Remarks by NASA Administrator Griffin at the National Society of Professional Engineers Professional Development Conference

Status Report From: NASA HQ
Posted: Thursday, January 19, 2006


Jan. 19, 2006

I appreciate the opportunity to speak to the ranks of my fellow engineers. As a Registered Professional Engineer myself, I have some idea of your commitment to this profession and to the discipline you have brought to it. As I've said to other audiences, when I was younger I had difficulty deciding whether to be a physicist, mathematician, astronomer, or engineer. And of course it didn't really matter; we need all of these people, and many more, in the space business today. But I have been very happy with my decision to become an engineer. Our discipline gives people the wonderful opportunity to have a hands-on role in shaping our world.

The great American author James Michener, who frequently had interesting observations about our society, once said. "Scientists dream about doing great things. Engineers do them." Although Michener was often right on target, I think this statement requires some modification. Obviously, scientists are capable of doing great things. But perhaps not as obvious is that some of the best engineers in the business are also dreamers, people who refuse to be satisfied with the status quo, who are able to determine new and better ways of achieving grand objectives, and then to implement them using the disciplines we have all been taught.

We at NASA are going to need these engineers, and plenty of them, to achieve the goals of the Vision for Space Exploration. Two years ago, on January 14, 2004, President Bush committed this nation to a new direction in space, and set forth a fresh, clear mission for NASA. The President's directive gave all of us who are privileged to work in this business a challenge bold enough to last a lifetime. Indeed, it is a challenge to last several generations.

NASA is undertaking a program of human and robotic exploration of the Moon, Mars and beyond that will enable human beings to do things that have never been done before, see things that have never been seen before, and discover things that may never have been dreamed of before. If I were graduating today, I would want to work in the space program for no greater reason than to be a part of these amazing challenges and opportunities.

And in fact, we will recruit the best and brightest engineers out of college to help us develop the next generation spacecraft, launch vehicles and systems that will enable these voyages of exploration to unfold. These exciting missions will motivate today's grade school and high school students to want to work as engineers and scientists in the space program.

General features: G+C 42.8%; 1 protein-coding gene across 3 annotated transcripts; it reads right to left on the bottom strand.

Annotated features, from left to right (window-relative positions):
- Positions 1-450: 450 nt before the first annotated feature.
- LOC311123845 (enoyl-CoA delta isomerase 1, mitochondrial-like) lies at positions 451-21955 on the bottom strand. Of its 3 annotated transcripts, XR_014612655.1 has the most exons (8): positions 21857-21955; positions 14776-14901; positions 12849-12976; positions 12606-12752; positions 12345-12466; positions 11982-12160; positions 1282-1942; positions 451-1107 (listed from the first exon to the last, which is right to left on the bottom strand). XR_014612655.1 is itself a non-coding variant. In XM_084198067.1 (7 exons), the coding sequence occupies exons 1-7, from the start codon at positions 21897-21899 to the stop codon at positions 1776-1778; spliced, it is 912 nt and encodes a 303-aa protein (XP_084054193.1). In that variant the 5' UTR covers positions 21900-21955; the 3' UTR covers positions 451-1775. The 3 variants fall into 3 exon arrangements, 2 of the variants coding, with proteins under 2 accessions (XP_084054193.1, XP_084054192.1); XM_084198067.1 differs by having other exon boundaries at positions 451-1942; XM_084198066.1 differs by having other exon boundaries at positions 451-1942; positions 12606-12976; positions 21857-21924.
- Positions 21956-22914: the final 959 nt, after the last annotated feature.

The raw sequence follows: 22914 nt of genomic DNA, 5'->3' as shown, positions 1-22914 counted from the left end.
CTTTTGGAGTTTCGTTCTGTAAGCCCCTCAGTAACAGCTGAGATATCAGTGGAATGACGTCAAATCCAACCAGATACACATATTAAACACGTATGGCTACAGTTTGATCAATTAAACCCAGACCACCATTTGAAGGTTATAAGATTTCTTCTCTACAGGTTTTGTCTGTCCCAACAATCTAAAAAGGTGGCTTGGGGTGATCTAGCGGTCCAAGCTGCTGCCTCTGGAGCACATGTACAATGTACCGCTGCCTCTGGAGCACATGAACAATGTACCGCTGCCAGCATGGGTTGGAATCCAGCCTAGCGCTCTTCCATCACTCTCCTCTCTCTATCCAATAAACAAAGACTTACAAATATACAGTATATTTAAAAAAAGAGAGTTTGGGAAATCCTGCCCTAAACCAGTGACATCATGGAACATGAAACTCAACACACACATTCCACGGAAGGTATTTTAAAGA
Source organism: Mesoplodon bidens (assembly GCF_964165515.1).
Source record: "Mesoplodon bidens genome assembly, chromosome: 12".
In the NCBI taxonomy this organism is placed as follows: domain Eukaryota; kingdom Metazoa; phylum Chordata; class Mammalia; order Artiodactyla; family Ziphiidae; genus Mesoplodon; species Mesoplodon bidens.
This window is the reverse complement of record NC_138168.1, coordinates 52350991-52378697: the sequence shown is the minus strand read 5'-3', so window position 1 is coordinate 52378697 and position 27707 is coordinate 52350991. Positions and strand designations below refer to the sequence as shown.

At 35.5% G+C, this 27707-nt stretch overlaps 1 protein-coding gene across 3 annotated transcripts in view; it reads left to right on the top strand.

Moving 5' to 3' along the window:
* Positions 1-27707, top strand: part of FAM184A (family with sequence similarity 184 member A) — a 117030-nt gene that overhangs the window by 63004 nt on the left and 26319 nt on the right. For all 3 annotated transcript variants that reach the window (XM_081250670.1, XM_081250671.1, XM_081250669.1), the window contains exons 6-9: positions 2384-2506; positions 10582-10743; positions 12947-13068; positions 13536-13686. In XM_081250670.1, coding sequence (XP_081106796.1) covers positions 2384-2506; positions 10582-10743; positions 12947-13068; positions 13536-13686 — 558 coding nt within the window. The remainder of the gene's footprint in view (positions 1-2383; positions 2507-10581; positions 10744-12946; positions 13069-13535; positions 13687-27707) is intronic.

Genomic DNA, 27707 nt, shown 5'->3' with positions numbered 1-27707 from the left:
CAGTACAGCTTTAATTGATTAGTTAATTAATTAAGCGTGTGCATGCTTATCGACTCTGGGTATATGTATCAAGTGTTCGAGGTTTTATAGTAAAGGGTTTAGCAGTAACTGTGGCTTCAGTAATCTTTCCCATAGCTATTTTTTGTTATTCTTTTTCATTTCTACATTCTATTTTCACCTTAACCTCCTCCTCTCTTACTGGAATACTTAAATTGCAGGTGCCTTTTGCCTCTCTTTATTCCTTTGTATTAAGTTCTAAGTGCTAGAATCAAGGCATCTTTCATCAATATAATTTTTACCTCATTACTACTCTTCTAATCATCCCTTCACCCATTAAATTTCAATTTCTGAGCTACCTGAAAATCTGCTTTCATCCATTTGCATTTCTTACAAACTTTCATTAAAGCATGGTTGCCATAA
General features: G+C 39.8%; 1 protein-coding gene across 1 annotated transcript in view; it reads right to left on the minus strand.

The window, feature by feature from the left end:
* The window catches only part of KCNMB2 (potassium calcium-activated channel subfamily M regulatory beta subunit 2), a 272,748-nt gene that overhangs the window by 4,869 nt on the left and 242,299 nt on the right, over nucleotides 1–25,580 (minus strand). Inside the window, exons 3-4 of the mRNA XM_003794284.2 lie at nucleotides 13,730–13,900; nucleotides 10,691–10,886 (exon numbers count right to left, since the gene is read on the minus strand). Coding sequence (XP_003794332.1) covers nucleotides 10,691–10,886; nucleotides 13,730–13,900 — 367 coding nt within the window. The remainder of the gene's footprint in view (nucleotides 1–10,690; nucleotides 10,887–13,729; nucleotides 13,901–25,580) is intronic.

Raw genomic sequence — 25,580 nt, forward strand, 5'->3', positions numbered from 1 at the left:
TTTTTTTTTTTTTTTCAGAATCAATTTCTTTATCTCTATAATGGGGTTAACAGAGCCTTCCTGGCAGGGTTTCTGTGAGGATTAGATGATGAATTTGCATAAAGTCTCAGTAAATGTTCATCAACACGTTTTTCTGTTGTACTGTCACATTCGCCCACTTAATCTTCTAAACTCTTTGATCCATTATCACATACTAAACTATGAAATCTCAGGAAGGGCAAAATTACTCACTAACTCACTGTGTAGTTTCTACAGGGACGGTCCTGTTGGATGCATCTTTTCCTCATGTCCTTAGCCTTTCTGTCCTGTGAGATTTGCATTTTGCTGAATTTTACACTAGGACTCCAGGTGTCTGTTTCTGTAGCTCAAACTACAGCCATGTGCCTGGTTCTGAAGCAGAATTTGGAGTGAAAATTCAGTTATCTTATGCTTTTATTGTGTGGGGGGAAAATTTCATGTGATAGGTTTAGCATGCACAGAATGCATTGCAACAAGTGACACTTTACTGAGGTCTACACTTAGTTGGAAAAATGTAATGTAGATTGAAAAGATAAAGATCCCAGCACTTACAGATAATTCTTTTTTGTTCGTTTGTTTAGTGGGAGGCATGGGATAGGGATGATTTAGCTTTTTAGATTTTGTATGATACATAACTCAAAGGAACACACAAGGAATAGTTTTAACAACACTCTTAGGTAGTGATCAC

Nothing is more important to our future in space. Currently, the engineers of the Apollo era – which ended over thirty years ago – have nearly disappeared at NASA. Our present generation of engineers has largely cut their teeth on the Space Shuttle and Space Station programs. And even this "baby-boomer" generation of engineers, of which I am one, will for the most part soon be passing from the scene. So we will need the talented young engineers and the promising students coming up through the educational pipeline, because the era we are entering must have a steady flow of engineering talent for the next thirty years, and beyond.

With this in mind, I challenge the National Society of Professional Engineers to work as an advocate for and a strong partner of NASA in nurturing our schools and universities to establish and maintain excellence in our engineering curricula, and to motivate a new generation of engineering talent.

While NASA is not the Department of Education, consistent with our charter we do spend nearly $167 million on education initiatives that are targeted to our future workforce needs and to developing the talent, skills and professions necessary to carry out the Vision for Space Exploration. We also spend a like amount in the context of education and public outreach efforts associated with individual space missions. We must ensure that these investments benefit not only NASA, but also the aerospace industry as a whole.

To be certain, what we and you do in this regard has broader implications. As the blue- ribbon panel of the National Academy of Sciences headed by Norm Augustine has so forcefully pointed out, there has been a steady erosion in investment in the kind of scientific and engineering brainpower that keeps a nation competitive—and a consequent decline in American inventiveness. So anything that we can do to arrest these trends—to inspire young students to pursue technical careers, and to motivate talented foreign-born graduate students to consider staying in the United States and work on the greatest exploration project of the 21st century— would be all to the good.

I'd now like to address how we are organizing our engineering work at NASA to achieve the kind of technical excellence that is necessary to execute our long-term exploration program successfully. As a central organizing principle of our work, and despite the fact that 80% of our total funding goes to industry and will continue to do so, I firmly believe that it must be NASA and its engineering staff, and not our contractors, who will assume the primary responsibility for making this program work. We are undertaking a multi-generational program of sustained exploration, and we must ask where our intellectual capital should reside. Should it be outside the government in the hands of a prime contractor whose interests may change over the years? Or should it remain in-house, where we can sustain the program's momentum, and retain an institutional memory of the system and cost trades that are made, and a strong understanding about why the architecture is the way it is? I do not believe that it is wise to contract out these vital functions. Making NASA engineers clearly responsible and accountable for our technical products at the system level will drive our team toward excellence.

Having decided this, we want to provide our engineers with an environment that will help them succeed, by giving them the best possible tools, facilities, training and processes. These will allow them to be competent in assessing risk and assuring mission success.